For more than 250 days (roughly eight months), Penn State has been unable or unwilling to answer basic questions on how Professor John O’Neill’s pay-to-play academics meets University ethics guidelines. Uncovered documents show that O’Neill conducted this research on behalf of his client, the American Hotel and Lodging Association (AHLA), which includes using his University contact information for professional work and putting pay-to-play research on PSU letterhead.
We have made 14 separate attempts — including letters, phone calls and visits — to point out obvious violations and obtain answers from Penn State administrators.
The only substantive answer we have received thus far was from Vice President of Research Neil Sharkey declaring that Professor O’Neill was in compliance.
For your information, our internal inquiry by our Office for Research Protections has been completed. Dr. O’Neill is currently in compliance with University policy, and we consider the matter closed. As we do with all compliance issues, we will continue to monitor and will look into them as they may arise.
Notably, Sharkey’s response avoided answering the following questions:
- Has Professor O’Neill received written approval to engage in private consulting using University resources?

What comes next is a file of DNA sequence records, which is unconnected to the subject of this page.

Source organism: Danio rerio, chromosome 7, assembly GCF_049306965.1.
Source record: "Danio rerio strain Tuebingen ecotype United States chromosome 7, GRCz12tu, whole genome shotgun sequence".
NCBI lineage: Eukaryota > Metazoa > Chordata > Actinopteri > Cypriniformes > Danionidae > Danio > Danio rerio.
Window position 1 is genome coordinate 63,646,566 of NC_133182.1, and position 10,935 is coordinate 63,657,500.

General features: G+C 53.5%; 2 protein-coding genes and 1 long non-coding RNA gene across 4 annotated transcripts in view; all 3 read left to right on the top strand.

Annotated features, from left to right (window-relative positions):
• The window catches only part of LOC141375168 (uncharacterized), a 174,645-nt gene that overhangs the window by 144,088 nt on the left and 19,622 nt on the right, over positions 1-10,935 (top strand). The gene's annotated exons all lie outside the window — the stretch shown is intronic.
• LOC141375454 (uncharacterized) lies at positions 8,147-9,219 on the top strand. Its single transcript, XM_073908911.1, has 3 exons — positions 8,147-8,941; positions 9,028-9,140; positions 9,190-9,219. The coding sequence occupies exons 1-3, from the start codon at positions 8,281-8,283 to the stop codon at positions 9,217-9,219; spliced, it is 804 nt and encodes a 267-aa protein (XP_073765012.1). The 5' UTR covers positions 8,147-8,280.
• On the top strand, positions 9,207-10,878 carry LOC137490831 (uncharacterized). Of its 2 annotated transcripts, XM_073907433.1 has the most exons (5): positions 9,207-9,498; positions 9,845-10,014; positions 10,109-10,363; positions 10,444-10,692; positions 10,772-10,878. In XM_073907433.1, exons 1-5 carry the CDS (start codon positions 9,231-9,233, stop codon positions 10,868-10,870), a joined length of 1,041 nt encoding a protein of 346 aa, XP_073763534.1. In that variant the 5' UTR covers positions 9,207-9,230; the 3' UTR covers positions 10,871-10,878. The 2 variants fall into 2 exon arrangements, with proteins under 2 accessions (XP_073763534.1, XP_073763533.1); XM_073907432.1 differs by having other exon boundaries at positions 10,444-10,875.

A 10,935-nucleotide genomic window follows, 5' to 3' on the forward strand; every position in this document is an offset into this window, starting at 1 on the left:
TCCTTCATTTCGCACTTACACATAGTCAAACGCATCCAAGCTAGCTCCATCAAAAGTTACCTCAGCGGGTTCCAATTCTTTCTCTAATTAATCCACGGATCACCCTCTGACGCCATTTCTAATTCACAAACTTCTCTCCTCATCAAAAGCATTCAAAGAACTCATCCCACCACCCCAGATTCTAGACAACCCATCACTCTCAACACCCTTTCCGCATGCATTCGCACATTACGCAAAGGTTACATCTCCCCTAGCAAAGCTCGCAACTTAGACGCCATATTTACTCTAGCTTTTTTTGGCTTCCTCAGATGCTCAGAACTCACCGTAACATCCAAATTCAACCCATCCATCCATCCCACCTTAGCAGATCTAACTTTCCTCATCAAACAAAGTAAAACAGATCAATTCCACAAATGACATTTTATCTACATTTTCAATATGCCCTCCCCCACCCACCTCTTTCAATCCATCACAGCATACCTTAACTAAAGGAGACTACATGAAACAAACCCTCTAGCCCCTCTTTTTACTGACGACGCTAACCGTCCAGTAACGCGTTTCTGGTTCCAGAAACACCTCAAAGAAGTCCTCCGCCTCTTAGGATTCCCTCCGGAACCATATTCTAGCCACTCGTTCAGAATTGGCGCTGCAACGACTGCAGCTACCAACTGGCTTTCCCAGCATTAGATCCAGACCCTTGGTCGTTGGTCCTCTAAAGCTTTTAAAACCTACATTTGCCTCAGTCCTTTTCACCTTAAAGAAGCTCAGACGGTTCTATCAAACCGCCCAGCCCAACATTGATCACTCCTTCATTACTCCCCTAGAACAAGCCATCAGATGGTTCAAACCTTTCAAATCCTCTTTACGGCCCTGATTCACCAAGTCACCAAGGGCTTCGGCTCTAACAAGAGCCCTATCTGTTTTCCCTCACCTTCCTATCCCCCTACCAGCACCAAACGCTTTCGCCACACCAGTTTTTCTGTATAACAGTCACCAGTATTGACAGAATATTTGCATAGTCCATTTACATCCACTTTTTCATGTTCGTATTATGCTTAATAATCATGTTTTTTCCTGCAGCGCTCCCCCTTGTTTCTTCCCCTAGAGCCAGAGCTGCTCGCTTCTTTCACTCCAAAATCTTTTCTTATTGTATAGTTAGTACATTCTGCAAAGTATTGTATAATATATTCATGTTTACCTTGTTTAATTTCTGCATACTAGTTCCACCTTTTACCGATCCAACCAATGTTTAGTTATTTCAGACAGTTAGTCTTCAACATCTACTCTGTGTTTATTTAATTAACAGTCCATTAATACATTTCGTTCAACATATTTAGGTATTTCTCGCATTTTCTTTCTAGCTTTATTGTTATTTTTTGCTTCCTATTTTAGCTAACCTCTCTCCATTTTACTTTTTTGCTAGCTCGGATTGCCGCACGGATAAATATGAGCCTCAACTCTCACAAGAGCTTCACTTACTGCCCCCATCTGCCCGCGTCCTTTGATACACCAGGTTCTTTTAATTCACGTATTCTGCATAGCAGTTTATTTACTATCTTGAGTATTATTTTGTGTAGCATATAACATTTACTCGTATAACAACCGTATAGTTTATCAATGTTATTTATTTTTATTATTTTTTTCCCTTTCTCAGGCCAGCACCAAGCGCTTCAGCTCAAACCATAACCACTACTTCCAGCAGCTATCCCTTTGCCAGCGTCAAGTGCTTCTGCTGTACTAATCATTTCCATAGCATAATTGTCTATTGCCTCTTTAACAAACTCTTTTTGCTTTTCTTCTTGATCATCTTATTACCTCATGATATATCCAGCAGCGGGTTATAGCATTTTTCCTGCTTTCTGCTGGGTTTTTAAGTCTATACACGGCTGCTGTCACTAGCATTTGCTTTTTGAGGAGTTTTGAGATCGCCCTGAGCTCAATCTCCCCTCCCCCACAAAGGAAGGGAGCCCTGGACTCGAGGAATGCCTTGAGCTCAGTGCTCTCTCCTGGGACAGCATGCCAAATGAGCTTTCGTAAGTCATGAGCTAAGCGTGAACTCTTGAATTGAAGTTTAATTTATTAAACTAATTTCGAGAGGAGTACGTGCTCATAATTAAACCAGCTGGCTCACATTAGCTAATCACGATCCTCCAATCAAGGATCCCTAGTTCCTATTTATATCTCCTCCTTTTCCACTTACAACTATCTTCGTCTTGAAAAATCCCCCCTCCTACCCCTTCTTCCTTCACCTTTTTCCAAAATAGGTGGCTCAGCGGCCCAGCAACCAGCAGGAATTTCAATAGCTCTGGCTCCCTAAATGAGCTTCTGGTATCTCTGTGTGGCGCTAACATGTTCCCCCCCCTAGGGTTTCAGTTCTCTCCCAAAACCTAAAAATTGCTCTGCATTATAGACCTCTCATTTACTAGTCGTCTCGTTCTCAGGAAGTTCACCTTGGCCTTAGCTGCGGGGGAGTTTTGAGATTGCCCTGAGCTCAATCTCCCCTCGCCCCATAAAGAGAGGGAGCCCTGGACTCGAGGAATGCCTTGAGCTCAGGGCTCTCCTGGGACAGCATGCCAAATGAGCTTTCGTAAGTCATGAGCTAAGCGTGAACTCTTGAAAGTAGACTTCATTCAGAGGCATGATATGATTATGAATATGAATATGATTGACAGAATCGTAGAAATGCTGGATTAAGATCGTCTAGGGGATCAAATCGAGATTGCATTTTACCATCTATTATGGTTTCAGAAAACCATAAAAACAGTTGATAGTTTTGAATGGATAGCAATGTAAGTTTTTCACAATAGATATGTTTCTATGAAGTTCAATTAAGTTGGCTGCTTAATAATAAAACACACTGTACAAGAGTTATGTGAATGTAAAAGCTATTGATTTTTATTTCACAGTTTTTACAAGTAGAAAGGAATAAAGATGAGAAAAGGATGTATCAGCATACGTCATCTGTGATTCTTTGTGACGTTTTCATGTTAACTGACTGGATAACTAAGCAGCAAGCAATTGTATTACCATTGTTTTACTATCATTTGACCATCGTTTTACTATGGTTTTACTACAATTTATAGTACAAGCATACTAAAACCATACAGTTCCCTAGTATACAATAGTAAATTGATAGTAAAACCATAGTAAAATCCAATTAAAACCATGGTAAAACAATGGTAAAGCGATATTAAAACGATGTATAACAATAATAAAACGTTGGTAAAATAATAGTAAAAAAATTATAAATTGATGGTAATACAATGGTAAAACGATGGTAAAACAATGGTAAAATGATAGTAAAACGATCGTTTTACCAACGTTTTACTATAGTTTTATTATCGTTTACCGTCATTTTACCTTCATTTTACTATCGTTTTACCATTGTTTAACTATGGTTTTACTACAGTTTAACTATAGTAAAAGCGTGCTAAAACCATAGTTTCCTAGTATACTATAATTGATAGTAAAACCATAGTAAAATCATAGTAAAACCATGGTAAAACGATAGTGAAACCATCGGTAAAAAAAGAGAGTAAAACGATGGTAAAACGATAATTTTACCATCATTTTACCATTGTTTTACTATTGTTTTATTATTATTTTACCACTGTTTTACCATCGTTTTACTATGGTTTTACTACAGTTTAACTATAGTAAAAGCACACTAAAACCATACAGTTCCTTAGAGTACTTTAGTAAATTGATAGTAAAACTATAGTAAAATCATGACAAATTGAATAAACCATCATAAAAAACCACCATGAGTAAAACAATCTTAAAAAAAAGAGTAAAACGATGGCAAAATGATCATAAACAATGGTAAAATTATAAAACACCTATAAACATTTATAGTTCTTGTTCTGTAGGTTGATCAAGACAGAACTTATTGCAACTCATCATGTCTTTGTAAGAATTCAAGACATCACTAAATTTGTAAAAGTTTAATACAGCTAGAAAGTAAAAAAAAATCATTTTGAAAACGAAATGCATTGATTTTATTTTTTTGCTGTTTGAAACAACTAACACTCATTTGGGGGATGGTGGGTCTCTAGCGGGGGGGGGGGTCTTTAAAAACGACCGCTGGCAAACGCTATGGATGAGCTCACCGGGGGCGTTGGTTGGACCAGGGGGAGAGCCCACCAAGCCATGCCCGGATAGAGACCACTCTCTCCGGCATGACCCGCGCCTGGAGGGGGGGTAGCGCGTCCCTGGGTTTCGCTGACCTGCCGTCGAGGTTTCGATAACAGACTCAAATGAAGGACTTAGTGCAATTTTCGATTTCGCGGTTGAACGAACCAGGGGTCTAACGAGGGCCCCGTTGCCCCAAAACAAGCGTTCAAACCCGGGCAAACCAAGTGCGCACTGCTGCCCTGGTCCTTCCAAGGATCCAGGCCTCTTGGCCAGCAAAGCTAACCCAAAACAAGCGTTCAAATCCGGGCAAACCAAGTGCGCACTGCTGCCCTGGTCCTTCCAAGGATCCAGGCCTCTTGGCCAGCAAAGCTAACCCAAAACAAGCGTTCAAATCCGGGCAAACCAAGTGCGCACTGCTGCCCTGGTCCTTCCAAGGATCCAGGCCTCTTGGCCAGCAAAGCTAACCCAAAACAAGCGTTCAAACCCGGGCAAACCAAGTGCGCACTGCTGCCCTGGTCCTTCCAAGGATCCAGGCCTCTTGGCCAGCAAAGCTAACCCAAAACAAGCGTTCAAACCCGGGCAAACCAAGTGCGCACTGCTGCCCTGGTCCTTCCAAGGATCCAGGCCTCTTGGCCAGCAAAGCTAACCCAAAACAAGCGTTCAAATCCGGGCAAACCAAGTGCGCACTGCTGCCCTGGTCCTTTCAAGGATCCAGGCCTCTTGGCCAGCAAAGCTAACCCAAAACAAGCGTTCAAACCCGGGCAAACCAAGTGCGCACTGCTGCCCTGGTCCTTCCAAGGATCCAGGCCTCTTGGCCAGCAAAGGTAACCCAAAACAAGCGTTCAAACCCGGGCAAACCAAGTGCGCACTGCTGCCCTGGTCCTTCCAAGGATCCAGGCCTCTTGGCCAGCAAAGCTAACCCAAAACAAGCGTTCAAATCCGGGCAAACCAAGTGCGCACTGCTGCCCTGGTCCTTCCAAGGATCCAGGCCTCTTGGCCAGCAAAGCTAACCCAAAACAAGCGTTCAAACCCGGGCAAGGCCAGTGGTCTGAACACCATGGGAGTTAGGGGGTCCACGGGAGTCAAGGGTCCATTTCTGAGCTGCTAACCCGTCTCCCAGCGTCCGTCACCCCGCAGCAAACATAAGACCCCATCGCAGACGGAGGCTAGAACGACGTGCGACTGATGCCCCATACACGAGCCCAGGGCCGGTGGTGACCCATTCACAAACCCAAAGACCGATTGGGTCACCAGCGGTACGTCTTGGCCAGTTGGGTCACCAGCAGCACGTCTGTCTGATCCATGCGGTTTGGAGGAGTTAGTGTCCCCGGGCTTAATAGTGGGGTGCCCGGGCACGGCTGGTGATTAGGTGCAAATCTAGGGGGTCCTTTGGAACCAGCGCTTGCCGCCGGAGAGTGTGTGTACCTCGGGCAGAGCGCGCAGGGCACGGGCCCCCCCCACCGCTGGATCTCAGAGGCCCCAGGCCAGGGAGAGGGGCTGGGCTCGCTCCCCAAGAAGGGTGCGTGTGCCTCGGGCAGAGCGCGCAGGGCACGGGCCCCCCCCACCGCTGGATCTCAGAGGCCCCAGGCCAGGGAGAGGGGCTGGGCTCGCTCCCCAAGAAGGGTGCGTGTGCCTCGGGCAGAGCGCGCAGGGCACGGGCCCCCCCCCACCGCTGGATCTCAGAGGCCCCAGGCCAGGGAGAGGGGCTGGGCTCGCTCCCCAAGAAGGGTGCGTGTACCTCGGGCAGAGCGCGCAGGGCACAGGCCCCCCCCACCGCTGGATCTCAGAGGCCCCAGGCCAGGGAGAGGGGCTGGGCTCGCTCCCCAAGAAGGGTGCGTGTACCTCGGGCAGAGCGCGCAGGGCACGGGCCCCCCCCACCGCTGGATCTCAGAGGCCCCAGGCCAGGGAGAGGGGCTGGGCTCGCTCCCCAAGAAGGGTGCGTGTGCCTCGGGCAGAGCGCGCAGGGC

- Does Professor O’Neill still provide consulting services for the hotel lobby or any of the companies that comprise its executive board?
- Did Professor O’Neill disclose or vet his conflicts of interest with the administrative head of his college, Dean Ann C. Crouter, or any other appropriate administrative office at Penn State before producing AHLA-funded reports? If so, what was the basis for this decision?
- If not, how and when will the University inform the public that the research integrity of these reports is compromised?
- Did Professor O’Neill receive any compensation or remuneration for producing the two reports?
Extending the Penn State Pay-to-Play Model
These are not merely academic questions; AHLA is attempting to replicate the Penn State model at other universities, according to an April 2017 New York Times story.
In response to the Times’ story, we filed public records requests with the three institutions named in the story to obtain records of any “grants, contracts, research proposals and results of preliminary analyses” that AHLA, the primary lobbying arm of the hotel lobby, may have funded, sponsored or initiated within the last three years. But this doesn’t mean the hotel lobby has encountered the same level of cooperation at other institutions as it received at PSU.
We now have four anonymous readers sending us tips on ethics problems surrounding O’Neill and the Administration’s actions.
As we obtain new information from our records requests about the hotel lobby’s larger pay-to-play scheme, we will continue to seek accountability on behalf of our readers and the Penn State community.
Evlondo Cooper is a senior fellow with Checks and Balances Project, a national watchdog blog that seeks to hold government officials, lobbyists, and corporate management accountable to the public. Funding for C&BP comes from sustainable economy philanthropies and donors.